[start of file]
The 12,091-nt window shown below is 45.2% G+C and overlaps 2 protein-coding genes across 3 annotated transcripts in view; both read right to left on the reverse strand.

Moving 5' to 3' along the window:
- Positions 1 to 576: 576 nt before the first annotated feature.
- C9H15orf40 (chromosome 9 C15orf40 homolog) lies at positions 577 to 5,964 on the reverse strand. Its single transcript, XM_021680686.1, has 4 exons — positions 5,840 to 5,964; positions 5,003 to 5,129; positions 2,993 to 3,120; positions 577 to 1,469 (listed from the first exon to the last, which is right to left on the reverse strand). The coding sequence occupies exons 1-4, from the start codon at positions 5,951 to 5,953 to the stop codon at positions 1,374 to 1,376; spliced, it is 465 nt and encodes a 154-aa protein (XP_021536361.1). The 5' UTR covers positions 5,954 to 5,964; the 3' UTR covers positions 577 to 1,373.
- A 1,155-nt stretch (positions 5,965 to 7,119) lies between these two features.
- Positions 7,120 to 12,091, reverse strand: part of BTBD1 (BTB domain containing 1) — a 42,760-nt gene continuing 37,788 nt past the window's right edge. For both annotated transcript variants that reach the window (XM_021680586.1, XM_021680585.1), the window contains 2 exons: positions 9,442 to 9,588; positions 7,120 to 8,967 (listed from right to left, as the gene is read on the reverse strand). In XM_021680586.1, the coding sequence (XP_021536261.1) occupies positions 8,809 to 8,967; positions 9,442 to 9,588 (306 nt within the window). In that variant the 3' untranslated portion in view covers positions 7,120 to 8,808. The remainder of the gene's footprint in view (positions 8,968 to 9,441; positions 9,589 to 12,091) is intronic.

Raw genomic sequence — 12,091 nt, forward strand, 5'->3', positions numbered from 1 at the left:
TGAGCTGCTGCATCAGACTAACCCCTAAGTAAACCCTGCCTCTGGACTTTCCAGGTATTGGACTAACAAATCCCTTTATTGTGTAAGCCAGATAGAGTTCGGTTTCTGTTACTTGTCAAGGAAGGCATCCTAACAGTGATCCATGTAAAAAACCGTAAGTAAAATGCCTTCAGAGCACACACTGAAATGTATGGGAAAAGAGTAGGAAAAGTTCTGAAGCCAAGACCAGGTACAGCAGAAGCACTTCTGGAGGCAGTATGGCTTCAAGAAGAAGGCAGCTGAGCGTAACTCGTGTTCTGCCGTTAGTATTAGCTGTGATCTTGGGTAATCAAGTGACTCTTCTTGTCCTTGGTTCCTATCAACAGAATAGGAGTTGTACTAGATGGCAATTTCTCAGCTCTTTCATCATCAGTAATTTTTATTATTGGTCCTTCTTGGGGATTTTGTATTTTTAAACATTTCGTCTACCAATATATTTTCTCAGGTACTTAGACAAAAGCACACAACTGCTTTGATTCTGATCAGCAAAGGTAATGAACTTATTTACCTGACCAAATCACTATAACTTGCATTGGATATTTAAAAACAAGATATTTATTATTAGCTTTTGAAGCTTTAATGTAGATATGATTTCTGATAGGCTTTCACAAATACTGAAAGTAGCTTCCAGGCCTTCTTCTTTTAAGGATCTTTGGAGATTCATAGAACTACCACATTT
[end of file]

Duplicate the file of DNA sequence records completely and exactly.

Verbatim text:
The 12,091-nt window shown below is 45.2% G+C and overlaps 2 protein-coding genes across 3 annotated transcripts in view; both read right to left on the reverse strand.

Moving 5' to 3' along the window:
- Positions 1 to 576: 576 nt before the first annotated feature.
- C9H15orf40 (chromosome 9 C15orf40 homolog) lies at positions 577 to 5,964 on the reverse strand. Its single transcript, XM_021680686.1, has 4 exons — positions 5,840 to 5,964; positions 5,003 to 5,129; positions 2,993 to 3,120; positions 577 to 1,469 (listed from the first exon to the last, which is right to left on the reverse strand). The coding sequence occupies exons 1-4, from the start codon at positions 5,951 to 5,953 to the stop codon at positions 1,374 to 1,376; spliced, it is 465 nt and encodes a 154-aa protein (XP_021536361.1). The 5' UTR covers positions 5,954 to 5,964; the 3' UTR covers positions 577 to 1,373.
- A 1,155-nt stretch (positions 5,965 to 7,119) lies between these two features.
- Positions 7,120 to 12,091, reverse strand: part of BTBD1 (BTB domain containing 1) — a 42,760-nt gene continuing 37,788 nt past the window's right edge. For both annotated transcript variants that reach the window (XM_021680586.1, XM_021680585.1), the window contains 2 exons: positions 9,442 to 9,588; positions 7,120 to 8,967 (listed from right to left, as the gene is read on the reverse strand). In XM_021680586.1, the coding sequence (XP_021536261.1) occupies positions 8,809 to 8,967; positions 9,442 to 9,588 (306 nt within the window). In that variant the 3' untranslated portion in view covers positions 7,120 to 8,808. The remainder of the gene's footprint in view (positions 8,968 to 9,441; positions 9,589 to 12,091) is intronic.

Raw genomic sequence — 12,091 nt, forward strand, 5'->3', positions numbered from 1 at the left:
TGAGCTGCTGCATCAGACTAACCCCTAAGTAAACCCTGCCTCTGGACTTTCCAGGTATTGGACTAACAAATCCCTTTATTGTGTAAGCCAGATAGAGTTCGGTTTCTGTTACTTGTCAAGGAAGGCATCCTAACAGTGATCCATGTAAAAAACCGTAAGTAAAATGCCTTCAGAGCACACACTGAAATGTATGGGAAAAGAGTAGGAAAAGTTCTGAAGCCAAGACCAGGTACAGCAGAAGCACTTCTGGAGGCAGTATGGCTTCAAGAAGAAGGCAGCTGAGCGTAACTCGTGTTCTGCCGTTAGTATTAGCTGTGATCTTGGGTAATCAAGTGACTCTTCTTGTCCTTGGTTCCTATCAACAGAATAGGAGTTGTACTAGATGGCAATTTCTCAGCTCTTTCATCATCAGTAATTTTTATTATTGGTCCTTCTTGGGGATTTTGTATTTTTAAACATTTCGTCTACCAATATATTTTCTCAGGTACTTAGACAAAAGCACACAACTGCTTTGATTCTGATCAGCAAAGGTAATGAACTTATTTACCTGACCAAATCACTATAACTTGCATTGGATATTTAAAAACAAGATATTTATTATTAGCTTTTGAAGCTTTAATGTAGATATGATTTCTGATAGGCTTTCACAAATACTGAAAGTAGCTTCCAGGCCTTCTTCTTTTAAGGATCTTTGGAGATTCATAGAACTACCACATTT